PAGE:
The bottom right (BR) is the quadrant that represents participants that are clear of what they want out of the workshop and therefore are focus on the learning. Even though they are focused, they are not naturally active in the workshop but are engaged with the learning. The reason why they are not active could be shy, don’t know how to be active, are not risk takers, introverted etc. There is learning energy however it is a passive kind of energy. This quadrant is perfectly fine and they will derive learning from the workshop. At the same time, they could learn and contribute more to the learning of others if they are more active. We could see this quadrant as untapped learning resource; would be a waste to not utilise them to be exponent of learning.
The top right (TR) is the quadrant that represents participants that are active and have clarity of what they want from the workshop. That later is why they are focused. The reason for their active involvement could be due to their personality, extraverted, excitement for learning etc. Their active nature also contributes hugely to the community of learners in the workshop making learning exponential by creating multiple source of learning. As a designer, you would want to design your activities and processes to move all the participants into this quadrant.
Now that we know some of the circumstance that makes a person be in one of the quadrants, we can now design processes and activities to move them from the quadrant with low engagement (BL) & low focus on learning (TL) to the quadrants with high engagement (TR and BR). Ultimately, moving them into the most optimum quadrant in terms of engagement and learning; the top right (TR) quadrant.
Let’s now look at some strategy in designing processes and activities to achieve higher engagement in our workshops and trainings.
We are all aware, designing involves not only the session but also the pre and post session. In some circumstance, these two phases can be even more important than the learning session itself. There have been instances that the failure of designing a Pre-session has been the downfall of a learning session. The same is true where there have been instances the success of a learning session is credited to the initiatives that was design for after the learning session.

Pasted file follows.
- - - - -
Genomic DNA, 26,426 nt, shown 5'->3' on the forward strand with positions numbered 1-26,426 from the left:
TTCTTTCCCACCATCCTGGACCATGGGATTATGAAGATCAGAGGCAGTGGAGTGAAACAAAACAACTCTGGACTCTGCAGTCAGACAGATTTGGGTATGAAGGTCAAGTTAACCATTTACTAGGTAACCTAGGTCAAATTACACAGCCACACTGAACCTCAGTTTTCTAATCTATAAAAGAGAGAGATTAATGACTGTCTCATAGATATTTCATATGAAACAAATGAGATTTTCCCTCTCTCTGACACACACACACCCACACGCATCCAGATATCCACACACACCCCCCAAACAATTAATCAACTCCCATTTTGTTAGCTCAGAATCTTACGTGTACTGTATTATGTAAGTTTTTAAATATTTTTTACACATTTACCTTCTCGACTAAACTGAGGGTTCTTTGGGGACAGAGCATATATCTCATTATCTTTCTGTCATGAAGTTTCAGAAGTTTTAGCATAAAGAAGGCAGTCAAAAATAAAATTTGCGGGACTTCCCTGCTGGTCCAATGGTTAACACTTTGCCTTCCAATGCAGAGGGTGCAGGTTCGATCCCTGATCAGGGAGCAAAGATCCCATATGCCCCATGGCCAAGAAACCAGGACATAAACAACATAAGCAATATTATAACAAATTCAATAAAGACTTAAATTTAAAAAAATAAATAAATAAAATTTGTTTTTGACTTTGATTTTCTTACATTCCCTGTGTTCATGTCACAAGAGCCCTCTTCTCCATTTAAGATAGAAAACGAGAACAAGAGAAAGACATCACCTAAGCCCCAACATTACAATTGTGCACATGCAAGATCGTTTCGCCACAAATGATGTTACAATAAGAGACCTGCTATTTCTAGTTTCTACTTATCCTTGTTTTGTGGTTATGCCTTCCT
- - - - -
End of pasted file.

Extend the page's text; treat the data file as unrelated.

Taking the awareness that design doesn’t just apply to the learning session alone, let us now look at what can we do in our design to increase engagement in reference to the quadrants the participants are in.
Let’s start with what can we design for the bottom left (BL) quadrant. This quadrant is relatively small for paid public programs because the participants are already ready to learn prior to stepping into the training. That is why they sign-up in the first place. Of course they are still possibilities of learners being in this quadrant for a public program when they are ‘forced’ by their company to attend. However, the same can’t be said for an in-house program. The probability of this quadrant being bigger is always there because of poor onboarding, a sense of being ‘forced’ to attend, part of their KPI or PDP etc.
This quadrant can be mitigated prior to the workshop with a thorough internal selection process as well as a comprehensive onboarding initiative. This is an ideal example of how important a pre-session initiative is so important to the success of a training session. Saying all that, there are also interventions that can be done during the session itself for example context set, session framing, what’s in it for me, Focus Intent, Socratic method, levelling down exercises can increase relevancy and focus. Activities such as scheduled sharing, solo-pair-group work, designated & rotated roles & responsibility can increase activity and participation.
As for the top left (TL) quadrant, reflective practices, guided journaling, buddy work, group work etc can support the learners in this quadrant to increase their focus in the session.
The bottom right (BR) quadrant is not a critical quadrant to work on since they are focus on their learning. It is only that they are not as active and this can be an opportunity loss to the whole class. Their wisdom, learning and comprehension could be valuable for the rest of the learners. Therefore, it will be great to increase their level of participation through solo assignments, buddy work, compulsory presentation etc.
Engagement by Design not by Chance
In conclusion, a trainer needs to be aware of the circumstances of the learner and using design , manage their level of engagement. It is never the job or responsibility of the learner to be engaged. It is always the trainer’s responsibility to design an environment that increases their desire and motivation to engage with others. There is no room to blame learners because they don’t know any better. It is up to us as the owner of the learning space to create engagement.